Anxiety is very common in people with diabetes, and for good reason.

In life with diabetes — type 1 or type 2 — there can be a constant feeling of worry and stress throughout every part of every day because your blood sugar is never still. And as we know all too well, blood sugars too high or too low can both have a variety of consequences with varying degrees of danger.

In this article, we’ll discuss what anxiety is, why people with diabetes are more likely to develop generalized anxiety disorders, the latest research on diabetes and anxiety, and treatment options available today.

Diabetes and Anxiety

What is anxiety?

Anxiety is essentially intense worry about something that might happen or something that has an unpredictable outcome (ie: something you can’t control).

While nearly everyone experiences temporary moments of anxiety in life, it becomes a problem when the amount or frequency of your anxiety is disproportionate and affects your daily life. This degree of anxiety would qualify as a “generalized anxiety disorder” or “panic disorder.”

According to the National Institute of Health, symptoms of an anxiety disorder include:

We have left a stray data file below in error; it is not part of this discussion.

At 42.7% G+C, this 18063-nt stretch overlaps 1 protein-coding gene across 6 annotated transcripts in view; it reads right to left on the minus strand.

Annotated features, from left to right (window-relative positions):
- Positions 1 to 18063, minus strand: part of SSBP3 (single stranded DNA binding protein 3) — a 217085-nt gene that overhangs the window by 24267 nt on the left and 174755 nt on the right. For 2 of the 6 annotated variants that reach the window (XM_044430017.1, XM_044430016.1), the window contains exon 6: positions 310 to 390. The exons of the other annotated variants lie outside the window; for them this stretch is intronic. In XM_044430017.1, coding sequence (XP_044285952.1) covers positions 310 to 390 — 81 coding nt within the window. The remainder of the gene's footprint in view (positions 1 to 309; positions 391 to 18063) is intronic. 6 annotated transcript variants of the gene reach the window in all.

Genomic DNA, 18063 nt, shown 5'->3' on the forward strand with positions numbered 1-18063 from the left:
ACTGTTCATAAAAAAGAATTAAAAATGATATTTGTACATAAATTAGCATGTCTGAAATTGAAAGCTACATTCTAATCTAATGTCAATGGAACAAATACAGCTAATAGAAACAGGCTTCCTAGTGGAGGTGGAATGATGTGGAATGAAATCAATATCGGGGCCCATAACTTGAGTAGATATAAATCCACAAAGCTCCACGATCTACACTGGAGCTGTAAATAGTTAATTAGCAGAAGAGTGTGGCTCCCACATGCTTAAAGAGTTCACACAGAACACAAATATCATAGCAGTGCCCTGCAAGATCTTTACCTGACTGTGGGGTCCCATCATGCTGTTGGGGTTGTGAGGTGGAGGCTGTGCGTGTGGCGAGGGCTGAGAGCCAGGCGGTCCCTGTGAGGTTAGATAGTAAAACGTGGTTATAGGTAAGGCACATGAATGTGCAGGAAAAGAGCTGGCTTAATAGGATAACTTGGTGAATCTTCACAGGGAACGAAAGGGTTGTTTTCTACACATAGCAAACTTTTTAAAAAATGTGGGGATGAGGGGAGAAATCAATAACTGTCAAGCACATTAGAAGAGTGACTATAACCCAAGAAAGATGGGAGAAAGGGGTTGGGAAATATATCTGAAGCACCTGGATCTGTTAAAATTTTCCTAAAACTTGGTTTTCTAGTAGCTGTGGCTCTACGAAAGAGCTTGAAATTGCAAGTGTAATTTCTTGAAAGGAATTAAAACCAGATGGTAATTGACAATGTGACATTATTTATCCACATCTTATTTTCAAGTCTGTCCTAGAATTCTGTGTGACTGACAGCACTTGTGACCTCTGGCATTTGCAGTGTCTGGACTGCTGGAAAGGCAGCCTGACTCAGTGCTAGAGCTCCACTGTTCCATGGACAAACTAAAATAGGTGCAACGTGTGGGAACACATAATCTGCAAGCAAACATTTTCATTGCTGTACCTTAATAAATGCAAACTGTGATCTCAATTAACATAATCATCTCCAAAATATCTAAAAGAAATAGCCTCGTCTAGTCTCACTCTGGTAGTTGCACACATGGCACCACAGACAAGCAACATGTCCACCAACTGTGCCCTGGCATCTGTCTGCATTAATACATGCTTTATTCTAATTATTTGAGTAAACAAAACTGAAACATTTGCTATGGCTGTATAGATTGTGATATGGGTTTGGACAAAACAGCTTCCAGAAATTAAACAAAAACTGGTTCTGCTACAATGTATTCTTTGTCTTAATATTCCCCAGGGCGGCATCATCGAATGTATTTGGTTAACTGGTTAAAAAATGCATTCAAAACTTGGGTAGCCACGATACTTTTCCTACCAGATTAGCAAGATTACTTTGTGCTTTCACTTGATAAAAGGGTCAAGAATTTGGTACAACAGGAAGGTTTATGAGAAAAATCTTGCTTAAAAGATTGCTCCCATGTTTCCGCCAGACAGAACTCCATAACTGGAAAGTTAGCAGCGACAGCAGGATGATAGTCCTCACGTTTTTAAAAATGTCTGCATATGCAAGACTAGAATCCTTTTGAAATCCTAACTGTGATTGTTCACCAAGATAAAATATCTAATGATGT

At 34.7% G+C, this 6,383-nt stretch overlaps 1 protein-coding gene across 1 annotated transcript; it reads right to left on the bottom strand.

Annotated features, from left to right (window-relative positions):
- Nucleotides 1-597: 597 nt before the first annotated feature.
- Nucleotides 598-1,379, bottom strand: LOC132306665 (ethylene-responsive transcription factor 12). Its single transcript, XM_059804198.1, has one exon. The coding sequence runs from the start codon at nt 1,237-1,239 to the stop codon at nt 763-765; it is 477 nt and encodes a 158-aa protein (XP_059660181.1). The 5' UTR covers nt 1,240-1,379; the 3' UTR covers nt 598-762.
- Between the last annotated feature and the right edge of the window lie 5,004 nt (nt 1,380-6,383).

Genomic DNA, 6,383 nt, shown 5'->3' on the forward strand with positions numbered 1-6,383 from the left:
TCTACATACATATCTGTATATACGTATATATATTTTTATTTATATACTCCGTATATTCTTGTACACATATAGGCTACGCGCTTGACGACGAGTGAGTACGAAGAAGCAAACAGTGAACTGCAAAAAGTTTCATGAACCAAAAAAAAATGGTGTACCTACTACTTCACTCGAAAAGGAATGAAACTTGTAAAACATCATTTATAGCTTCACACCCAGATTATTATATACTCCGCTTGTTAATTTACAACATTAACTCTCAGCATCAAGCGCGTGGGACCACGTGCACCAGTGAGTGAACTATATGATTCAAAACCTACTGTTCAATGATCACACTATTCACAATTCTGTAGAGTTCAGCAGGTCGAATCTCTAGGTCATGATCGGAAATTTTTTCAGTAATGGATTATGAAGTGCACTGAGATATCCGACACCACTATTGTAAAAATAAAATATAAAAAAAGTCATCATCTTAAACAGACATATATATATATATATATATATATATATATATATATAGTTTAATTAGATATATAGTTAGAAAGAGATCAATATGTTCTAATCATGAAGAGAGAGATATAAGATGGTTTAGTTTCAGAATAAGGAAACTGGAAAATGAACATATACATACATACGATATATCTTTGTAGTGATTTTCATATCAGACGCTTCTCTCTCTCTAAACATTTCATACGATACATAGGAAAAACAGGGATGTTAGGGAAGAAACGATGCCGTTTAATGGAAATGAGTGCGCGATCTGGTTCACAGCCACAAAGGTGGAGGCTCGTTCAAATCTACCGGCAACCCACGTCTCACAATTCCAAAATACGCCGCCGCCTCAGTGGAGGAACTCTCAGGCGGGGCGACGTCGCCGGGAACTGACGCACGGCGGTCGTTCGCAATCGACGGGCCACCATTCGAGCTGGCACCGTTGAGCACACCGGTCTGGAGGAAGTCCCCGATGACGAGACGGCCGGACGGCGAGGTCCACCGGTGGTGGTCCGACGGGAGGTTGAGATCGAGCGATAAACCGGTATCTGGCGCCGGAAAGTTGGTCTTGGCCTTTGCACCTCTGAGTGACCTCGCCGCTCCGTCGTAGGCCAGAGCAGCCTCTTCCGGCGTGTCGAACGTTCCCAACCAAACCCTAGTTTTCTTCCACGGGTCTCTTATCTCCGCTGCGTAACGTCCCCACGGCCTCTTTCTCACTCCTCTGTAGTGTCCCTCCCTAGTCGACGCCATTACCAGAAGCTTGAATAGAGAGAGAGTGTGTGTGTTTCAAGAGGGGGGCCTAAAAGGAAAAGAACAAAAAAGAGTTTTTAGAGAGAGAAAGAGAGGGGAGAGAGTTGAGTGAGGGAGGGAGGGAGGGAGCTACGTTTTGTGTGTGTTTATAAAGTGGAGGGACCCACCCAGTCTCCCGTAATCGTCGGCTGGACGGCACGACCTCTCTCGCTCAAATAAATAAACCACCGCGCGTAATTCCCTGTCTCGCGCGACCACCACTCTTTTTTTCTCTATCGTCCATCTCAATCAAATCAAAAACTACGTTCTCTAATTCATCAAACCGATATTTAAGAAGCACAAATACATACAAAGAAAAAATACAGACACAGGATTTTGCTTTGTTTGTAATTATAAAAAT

• Excessive anxiety or worry, most days, for at least 6 months
  • Feeling on edge, restless, or wound up
  • Feeling overly tired, mentally and/or physically
  • Difficulty concentrating
  • Feeling as though your mind is “blank”
  • General irritability and anger 
  • Overreacting to small things
  • General muscle tension
  • Difficulty sleeping, including insomnia, waking up frequently, or feeling exhausted despite plenty of sleep
  • When these symptoms are affecting your personal relationships, work-life, education, and ability to maintain your day-to-day responsibilities and self-care

Symptoms of a panic disorder and an actual panic attack include:

  • Recurrent and unexpected panic attacks
  • Intense fear that comes on quickly, reaching peak intensity within minutes
  • Triggered often by an object, situation, location, or experience
  • Heart palpitations or “racing” heartbeat
  • Sweating
  • Trembling or shaking
  • Shortness of breath
  • Feeling as though you’re being smothered or choking, unable to breathe fully
  • Feelings of impending doom
  • Feeling out of control
  • The eventual development of a severe phobia of a certain thing, place, or situation

Why anxiety is so common in people with diabetes

Researchers at Yale once said that diabetes and anxiety are practically cousins. When you take a chronic illness (type 1 or type 2 diabetes) that revolves around constant decisions that create constant fluctuations in your blood sugar — and those fluctuations can be intensely dangerous — you have the perfect recipe for anxiety.